December 10, 1998
Vol. 18 No. 6

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    [political union] by jason smith  Jacob Studley (right) and Michael Rossman won the support of Art Sussman, General Counsel and Vice President for Administration, who encouraged the two students to form the Political Union. The organization brings political leaders from around the world to speak on the Chicago campus.

    For founders of Chicago’s Political Union the mission is not impossible

    By Jennifer Leovy
    News Office

    “Aim high” and “nothing is impossible” may sound hackneyed, but these mottos have paid off for Political Union founders Michael Rossman and Jacob Studley.

    In the last two academic years, the student-run Political Union brought many international speakers to campus to speak with Chicago students, including Betty Friedan, Lech Walesa, Oscar Arias and President Adamkus of Lithuania.

    How do two college students persuade so many international leaders to speak here? “Well you have to have chutzpah,” Rossman said, adding that international leaders recognize the University’s calling card, which has tremendous capital. Studley concurred enthusiastically saying, “This is Chicago, and it has a world-renowned faculty!” For both students, this means no speaker is too important for them to invite, and they can create forums for interaction between academic leaders and world leaders.

    The two students value initiative, persistence and salesmanship. They say they constantly write letters to consulates and make plenty of follow-up phone calls. They also take matters into their own hands. Armed with a passion for their cause, Rossman and Studley traveled to Washington, D.C., where they “did the embassy circuit.” The two talked to representatives from each embassy about speaking opportunities at Chicago.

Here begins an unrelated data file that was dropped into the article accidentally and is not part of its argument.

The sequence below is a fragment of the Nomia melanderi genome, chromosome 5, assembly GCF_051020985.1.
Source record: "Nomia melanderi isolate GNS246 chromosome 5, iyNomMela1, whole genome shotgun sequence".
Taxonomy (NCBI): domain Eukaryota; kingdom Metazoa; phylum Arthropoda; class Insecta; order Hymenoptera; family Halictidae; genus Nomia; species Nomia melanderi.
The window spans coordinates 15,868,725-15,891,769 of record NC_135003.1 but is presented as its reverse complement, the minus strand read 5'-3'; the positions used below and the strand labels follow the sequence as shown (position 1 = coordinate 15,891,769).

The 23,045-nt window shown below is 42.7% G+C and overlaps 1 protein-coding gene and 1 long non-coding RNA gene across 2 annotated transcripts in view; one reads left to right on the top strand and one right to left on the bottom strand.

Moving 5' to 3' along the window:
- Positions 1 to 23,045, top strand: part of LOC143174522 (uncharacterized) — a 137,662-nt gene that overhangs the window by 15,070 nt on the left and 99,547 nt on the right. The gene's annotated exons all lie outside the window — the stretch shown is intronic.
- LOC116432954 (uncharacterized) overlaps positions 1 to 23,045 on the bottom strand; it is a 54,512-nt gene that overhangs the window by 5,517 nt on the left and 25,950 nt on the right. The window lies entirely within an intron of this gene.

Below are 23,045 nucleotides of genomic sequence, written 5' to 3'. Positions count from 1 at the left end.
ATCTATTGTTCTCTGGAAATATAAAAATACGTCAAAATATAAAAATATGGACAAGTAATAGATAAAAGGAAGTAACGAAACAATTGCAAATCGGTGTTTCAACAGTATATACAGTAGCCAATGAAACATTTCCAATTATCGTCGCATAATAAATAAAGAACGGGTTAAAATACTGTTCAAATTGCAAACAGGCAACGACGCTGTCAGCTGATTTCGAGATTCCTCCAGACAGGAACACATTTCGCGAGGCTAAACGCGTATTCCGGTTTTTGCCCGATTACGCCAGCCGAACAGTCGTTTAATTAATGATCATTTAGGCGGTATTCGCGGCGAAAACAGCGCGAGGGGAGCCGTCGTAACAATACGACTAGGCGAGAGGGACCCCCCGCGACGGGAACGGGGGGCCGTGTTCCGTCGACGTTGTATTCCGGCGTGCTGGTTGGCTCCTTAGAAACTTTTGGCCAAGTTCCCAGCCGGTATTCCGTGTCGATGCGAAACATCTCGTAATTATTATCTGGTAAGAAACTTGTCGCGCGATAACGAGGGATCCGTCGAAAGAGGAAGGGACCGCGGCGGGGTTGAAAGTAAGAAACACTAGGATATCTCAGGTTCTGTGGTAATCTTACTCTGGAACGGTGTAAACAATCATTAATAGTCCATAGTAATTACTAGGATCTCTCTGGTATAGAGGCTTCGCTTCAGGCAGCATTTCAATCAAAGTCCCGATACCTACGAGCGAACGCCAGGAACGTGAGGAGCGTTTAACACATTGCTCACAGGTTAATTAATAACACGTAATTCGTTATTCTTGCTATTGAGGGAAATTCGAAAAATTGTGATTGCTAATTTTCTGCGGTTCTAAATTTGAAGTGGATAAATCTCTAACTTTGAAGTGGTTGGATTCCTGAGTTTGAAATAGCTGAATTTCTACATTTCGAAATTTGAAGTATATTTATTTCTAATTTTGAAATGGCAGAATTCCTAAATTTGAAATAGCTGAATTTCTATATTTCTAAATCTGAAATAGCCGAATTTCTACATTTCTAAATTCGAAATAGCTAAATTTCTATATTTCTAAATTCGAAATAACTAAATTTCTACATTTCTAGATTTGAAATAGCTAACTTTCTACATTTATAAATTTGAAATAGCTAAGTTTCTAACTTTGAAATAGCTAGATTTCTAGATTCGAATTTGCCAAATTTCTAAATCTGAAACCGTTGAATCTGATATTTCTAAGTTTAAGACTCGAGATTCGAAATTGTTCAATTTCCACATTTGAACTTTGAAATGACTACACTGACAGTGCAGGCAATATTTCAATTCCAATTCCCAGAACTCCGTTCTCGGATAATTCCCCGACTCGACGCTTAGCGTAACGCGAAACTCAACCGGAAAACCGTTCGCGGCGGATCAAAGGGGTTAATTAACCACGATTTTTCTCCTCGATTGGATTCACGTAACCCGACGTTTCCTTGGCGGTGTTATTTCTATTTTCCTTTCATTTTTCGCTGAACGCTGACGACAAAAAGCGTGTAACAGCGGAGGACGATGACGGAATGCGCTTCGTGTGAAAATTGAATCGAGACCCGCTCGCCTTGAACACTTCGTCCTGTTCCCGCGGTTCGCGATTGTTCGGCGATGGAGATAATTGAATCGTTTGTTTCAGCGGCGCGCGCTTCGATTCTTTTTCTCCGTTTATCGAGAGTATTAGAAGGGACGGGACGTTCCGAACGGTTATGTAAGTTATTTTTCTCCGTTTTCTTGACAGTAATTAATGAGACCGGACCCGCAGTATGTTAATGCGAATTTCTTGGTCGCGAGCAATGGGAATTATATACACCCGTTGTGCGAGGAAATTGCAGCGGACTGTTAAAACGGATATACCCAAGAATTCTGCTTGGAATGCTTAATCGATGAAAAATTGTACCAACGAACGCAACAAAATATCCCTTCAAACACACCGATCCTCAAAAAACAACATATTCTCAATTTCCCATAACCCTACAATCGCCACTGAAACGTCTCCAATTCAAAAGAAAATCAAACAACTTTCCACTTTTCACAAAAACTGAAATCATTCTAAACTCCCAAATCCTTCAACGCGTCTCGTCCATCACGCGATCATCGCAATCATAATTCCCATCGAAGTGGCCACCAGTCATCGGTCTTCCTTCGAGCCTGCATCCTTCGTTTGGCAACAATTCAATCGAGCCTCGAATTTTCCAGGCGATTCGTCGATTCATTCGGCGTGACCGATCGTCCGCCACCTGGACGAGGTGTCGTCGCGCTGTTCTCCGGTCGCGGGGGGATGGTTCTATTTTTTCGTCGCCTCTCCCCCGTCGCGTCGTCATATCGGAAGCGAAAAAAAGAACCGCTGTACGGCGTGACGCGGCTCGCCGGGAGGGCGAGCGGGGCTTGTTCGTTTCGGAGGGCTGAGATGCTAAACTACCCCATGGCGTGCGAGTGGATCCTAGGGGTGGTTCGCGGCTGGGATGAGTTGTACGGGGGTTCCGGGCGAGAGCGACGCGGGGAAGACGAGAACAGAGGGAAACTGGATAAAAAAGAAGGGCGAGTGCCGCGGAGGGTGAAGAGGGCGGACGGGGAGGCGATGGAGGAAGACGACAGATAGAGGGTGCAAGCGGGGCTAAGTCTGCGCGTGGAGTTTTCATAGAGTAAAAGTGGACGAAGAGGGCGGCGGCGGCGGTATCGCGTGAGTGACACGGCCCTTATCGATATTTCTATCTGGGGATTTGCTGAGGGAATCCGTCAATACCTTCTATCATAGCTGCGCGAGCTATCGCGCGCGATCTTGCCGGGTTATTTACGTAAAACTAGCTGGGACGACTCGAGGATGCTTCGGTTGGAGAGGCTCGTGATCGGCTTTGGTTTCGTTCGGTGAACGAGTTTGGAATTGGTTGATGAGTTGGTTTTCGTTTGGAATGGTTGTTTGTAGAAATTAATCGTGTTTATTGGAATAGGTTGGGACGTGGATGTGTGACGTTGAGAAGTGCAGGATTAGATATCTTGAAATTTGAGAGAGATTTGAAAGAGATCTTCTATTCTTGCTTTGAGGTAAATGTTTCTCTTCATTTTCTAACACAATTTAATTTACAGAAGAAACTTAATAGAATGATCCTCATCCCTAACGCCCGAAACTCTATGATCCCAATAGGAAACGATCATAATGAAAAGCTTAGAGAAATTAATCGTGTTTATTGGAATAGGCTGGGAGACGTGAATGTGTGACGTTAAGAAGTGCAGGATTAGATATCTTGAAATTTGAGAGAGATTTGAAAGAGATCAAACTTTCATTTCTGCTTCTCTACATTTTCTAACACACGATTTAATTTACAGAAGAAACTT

“For any speaker we invite, we discuss current issues and see what topic appeals to them,” said Rossman. Guest speakers are not paid, so selling the timeliness of a speech and the significance of it being heard on campus is key to the Political Union’s negotiations.

    Where did their mission originate? “I would talk to my friends from high school and hear about amazing speakers who came to their campuses,” said Studley. “We had great speakers here as well, but their lectures weren’t always publicized to the whole campus.” During Rossman and Studley’s first quarter at Chicago, the only highly promoted speech they were aware of was the Aims of Education Address. They set a goal to increase on-campus awareness and presence of international speakers, particularly those individuals who have made a humanitarian difference through their leadership.

    At a trustees’ luncheon that same quarter, Rossman and Studley broached the subject with General Counsel and Vice President for Administration Art Sussman. “Art Sussman is our inspiration,” said Rossman. “He gave us a rocket-boost to pursue our plans.” The nonpartisan Political Union was born soon after that discussion.

    Though its efforts are student-driven, the Political Union occasionally receives help from University administrators––usually a letter from President Sonnenschein accompanies their invitations to encourage speakers to accept. In addition, Director of the Reynolds Club and Student Activities Bill Michel and Reynolds Club Program Coordinator Tasneem Khokha have supported the Political Union’s efforts, coordinating the infrastructure necessary to bring dignitaries to campus.

    “We wouldn’t be able to do this at Yale or Harvard, because usually, the administration is the vehicle for these events,” Rossman added.

    Friedan’s visit was the ideal opportunity for the Political Union to organize a forum combining academic and political resources. Friedan, Leora Auslander, Director of the Center for Gender Studies, and Martha Nussbaum, the Ernst Freund Distinguished Service Professor in Law & Ethics, discussed “Feminism: Past, Present and Future.” Friedan had such a positive experience she agreed to serve on the Political Union’s board of advisors.

    Believing that students should not be intimidated by engaging in dialogue with world leaders, Rossman and Studley make interaction between speaker and students a priority at their events. Question-and-answer sessions usually stimulate that interaction and lead to respectful debate. “If everyone agrees at one of our events, we have probably failed,” said Studley.

    Rossman noted that Chicago students could someday be in leadership positions like those of past guest speakers such as Democratic Party Chair David Wilhelm or British Consul Michael Hodge. “You have to ask yourself, ‘What happens after I have my University education and enter the real world?’ ” said Rossman.

    Rossman and Studley hope hearing world leaders speak will encourage their peers to discover their own potential and believe, as they do, that “nothing is impossible.”